There will be no renegotiation of the Windsor Framework agreed between the UK Government and the EU, Foreign Secretary James Cleverly has told peers.
Mr Cleverly also said it was “inconceivable” that the Government would ignore the Stormont brake element of the deal if it was triggered by the Northern Ireland Assembly.
Appearing before the House of Lords Protocol on Ireland/Northern Ireland Sub-Committee, Mr Cleverly said the deal was achieved because both sides accepted a “degree of theoretical risk”.
But the DUP, which collapsed the Stormont powersharing institutions last year in protest at the protocol, has said its political and trading concerns must be met before it returns to government.
Mr Cleverly told peers about the process of achieving the agreement, which he said was designed to “square a circle.”
“Where we have ended up is accepting on both sides a degree of theoretical risk that we think is very manageable in the real world.
“That is what helped us shift and get a deal over the line.”
The Foreign Secretary was also questioned about the Stormont brake element of the Windsor deal.
The brake mechanism would allow a minority of MLAs in the Stormont Assembly to formally flag concerns about the imposition of new EU laws in Northern Ireland – a move that could see the UK Government veto their introduction in the region.
“The Stormont brake is an incredibly important mechanism, it is a unique mechanism that Stormont has that isn’t replicated in any other part of the UK because of Northern Ireland’s unique relationship with Ireland and therefore by extension with the EU,” Mr Cleverly said.
He added: “We would hope that it is not needed, we hope we can tackle any potential diversion issues before it was needed to be used.
“But it is there for a reason and it is powerful for a reason. It is not envisaged to be used lightly which is why it is set at least two parties and at least 30 MLAs in order to make sure that it is something that is taken seriously by all parties.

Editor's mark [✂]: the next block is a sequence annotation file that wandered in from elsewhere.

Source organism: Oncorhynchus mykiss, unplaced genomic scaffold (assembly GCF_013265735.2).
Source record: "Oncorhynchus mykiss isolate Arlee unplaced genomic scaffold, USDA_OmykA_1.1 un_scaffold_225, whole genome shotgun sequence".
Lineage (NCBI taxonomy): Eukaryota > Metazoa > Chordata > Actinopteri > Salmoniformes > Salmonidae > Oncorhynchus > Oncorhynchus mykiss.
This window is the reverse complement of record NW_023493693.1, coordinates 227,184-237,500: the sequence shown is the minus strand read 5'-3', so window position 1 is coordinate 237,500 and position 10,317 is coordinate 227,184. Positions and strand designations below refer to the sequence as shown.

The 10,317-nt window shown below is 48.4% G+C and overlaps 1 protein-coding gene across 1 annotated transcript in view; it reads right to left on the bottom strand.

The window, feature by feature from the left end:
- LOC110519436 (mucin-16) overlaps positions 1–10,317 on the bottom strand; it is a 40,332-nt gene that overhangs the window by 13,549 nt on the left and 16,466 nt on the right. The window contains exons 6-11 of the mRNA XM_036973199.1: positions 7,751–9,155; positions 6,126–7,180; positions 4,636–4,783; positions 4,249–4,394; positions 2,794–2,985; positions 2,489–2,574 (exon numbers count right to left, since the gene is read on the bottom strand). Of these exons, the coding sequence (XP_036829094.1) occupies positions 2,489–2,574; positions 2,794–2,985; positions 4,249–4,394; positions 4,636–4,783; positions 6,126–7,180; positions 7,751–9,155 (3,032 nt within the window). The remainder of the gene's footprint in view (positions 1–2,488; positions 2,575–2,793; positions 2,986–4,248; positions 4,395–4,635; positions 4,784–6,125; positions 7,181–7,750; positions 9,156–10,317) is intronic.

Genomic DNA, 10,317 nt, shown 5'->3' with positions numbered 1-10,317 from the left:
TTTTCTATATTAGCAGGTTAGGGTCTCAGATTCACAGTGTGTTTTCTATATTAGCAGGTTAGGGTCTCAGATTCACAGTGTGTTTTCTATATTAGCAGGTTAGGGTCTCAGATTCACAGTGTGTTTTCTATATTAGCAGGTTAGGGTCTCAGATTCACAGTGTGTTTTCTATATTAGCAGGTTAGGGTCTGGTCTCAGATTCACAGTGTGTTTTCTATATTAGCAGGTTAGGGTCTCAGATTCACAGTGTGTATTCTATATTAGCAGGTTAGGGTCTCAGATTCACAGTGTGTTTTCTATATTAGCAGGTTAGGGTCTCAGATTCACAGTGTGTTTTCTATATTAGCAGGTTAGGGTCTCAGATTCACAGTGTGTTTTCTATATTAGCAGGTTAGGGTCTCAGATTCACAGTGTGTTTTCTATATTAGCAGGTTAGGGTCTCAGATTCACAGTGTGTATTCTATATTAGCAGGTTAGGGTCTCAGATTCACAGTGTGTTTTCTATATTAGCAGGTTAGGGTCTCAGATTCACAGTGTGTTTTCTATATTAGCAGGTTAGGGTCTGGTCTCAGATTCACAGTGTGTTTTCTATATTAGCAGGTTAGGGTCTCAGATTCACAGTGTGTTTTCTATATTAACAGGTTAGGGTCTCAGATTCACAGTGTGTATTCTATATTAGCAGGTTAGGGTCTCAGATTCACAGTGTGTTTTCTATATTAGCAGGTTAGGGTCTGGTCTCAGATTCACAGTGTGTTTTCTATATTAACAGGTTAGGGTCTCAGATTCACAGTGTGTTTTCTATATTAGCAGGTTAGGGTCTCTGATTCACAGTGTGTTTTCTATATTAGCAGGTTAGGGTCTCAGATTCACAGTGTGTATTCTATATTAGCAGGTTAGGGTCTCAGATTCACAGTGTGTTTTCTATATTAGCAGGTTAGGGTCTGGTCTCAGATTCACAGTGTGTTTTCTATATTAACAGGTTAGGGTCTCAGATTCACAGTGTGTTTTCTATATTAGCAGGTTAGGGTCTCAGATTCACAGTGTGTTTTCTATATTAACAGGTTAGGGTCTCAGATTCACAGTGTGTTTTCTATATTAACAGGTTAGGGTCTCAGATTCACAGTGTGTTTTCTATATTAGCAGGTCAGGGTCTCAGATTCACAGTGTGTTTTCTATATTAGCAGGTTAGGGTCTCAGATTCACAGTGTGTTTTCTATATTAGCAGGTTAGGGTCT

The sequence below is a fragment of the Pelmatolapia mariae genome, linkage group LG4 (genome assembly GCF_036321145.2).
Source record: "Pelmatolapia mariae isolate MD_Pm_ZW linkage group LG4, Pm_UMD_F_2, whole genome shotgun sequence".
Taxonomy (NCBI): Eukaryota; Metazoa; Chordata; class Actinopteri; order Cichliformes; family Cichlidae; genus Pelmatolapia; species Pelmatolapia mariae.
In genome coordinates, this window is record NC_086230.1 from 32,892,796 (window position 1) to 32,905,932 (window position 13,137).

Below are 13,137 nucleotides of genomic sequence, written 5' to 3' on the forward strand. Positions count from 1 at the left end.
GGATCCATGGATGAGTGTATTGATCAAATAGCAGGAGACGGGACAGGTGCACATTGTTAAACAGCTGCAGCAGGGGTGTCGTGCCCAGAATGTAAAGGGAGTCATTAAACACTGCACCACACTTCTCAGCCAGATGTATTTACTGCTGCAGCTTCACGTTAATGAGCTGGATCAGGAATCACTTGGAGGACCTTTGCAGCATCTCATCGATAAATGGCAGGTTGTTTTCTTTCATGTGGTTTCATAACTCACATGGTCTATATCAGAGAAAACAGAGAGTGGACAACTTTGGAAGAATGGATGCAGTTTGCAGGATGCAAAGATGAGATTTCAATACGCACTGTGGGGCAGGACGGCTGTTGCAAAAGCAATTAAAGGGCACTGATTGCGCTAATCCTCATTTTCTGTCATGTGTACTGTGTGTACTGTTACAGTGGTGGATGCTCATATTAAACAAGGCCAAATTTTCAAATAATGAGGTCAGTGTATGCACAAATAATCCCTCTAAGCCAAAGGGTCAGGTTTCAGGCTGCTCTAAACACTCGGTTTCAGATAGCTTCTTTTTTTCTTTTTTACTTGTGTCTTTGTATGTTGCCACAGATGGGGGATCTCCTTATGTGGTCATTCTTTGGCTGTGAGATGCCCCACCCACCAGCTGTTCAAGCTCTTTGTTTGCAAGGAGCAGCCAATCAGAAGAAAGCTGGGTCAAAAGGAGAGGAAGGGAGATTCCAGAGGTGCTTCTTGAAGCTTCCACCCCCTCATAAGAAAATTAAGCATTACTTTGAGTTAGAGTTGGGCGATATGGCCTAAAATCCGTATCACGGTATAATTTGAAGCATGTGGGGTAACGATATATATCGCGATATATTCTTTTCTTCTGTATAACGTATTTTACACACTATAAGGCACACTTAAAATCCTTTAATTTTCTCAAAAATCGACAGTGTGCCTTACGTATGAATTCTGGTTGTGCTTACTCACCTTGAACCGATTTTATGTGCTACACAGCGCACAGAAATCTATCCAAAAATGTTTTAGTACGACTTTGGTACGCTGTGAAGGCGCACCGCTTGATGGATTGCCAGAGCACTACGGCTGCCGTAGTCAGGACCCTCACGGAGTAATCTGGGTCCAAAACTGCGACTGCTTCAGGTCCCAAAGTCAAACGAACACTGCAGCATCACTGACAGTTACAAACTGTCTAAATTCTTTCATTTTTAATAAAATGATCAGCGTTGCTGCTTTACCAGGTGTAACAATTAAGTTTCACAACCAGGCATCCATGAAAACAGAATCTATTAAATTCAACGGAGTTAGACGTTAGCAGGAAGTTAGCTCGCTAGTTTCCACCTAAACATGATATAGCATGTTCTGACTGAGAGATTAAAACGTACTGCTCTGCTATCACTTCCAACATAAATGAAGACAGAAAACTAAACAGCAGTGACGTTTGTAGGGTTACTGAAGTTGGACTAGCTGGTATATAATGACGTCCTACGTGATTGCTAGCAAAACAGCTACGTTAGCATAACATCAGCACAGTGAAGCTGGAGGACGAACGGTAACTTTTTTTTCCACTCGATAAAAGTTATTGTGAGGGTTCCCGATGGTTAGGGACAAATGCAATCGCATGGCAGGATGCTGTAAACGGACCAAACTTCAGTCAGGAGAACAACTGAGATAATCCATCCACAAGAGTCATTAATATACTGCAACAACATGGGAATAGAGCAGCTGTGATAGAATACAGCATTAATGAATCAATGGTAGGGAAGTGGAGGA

“Because it is structured as such the UK Government is duty-bound to take it very seriously, in a political sense, if this was triggered it is inconceivable that the British Government would ignore it.
“It is designed to be used if necessary, but ultimately what we want to do is avoid circumstances where there is the necessity for its use.”
Mr Cleverly said: “It is a very simply answer which is no.”
He then referred to the Government’s Northern Ireland Protocol Bill, which was introduced last year to override parts of the protocol, but was dropped when the framework was agreed.
He said: “It was really, really, really unpopular, with our interlocutors in the European Commission and had that progressed through all of its parliamentary stages, I know that would have caused huge amounts of friction between the UK Government and the European Commission.
“It was there to address the issues which were raised to us by the unionist community and their representatives about the feeling that Northern Ireland was being pulled away from its rightful position in the United Kingdom.
“I was willing, if need be, to cause damage to out bilateral relationship with the Commission, in order protect Northern Ireland as part of the UK.”
“The idea that somehow there was a significantly or subtly better deal just over the horizon I think is wrong.”
He said the EU had taken political risks to reach the Windsor deal, as well as the UK.
“If we reopen negotiations there is no guarantee that we would get more movement from the EU.
“It may be entirely feasible that their hinterland would say if you’re renegotiating with the Brits, we want you to negotiate this thing back off the table.
“I genuinely feel that this was the best deal that we could get that was also sellable within the EU and it needs to be sellable within the UK, including Northern Ireland, and it needs to be sellable within the EU as well.”